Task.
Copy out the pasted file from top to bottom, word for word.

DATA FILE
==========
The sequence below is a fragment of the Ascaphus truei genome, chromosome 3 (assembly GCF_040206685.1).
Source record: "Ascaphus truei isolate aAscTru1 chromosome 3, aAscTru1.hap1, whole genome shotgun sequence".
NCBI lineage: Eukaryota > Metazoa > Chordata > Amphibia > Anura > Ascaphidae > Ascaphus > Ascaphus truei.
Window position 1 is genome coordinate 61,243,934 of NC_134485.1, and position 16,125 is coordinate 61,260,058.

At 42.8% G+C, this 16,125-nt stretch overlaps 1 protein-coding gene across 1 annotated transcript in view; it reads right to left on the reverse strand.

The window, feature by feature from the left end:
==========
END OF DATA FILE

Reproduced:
The sequence below is a fragment of the Ascaphus truei genome, chromosome 3 (assembly GCF_040206685.1).
Source record: "Ascaphus truei isolate aAscTru1 chromosome 3, aAscTru1.hap1, whole genome shotgun sequence".
NCBI lineage: Eukaryota > Metazoa > Chordata > Amphibia > Anura > Ascaphidae > Ascaphus > Ascaphus truei.
Window position 1 is genome coordinate 61,243,934 of NC_134485.1, and position 16,125 is coordinate 61,260,058.

At 42.8% G+C, this 16,125-nt stretch overlaps 1 protein-coding gene across 1 annotated transcript in view; it reads right to left on the reverse strand.

The window, feature by feature from the left end: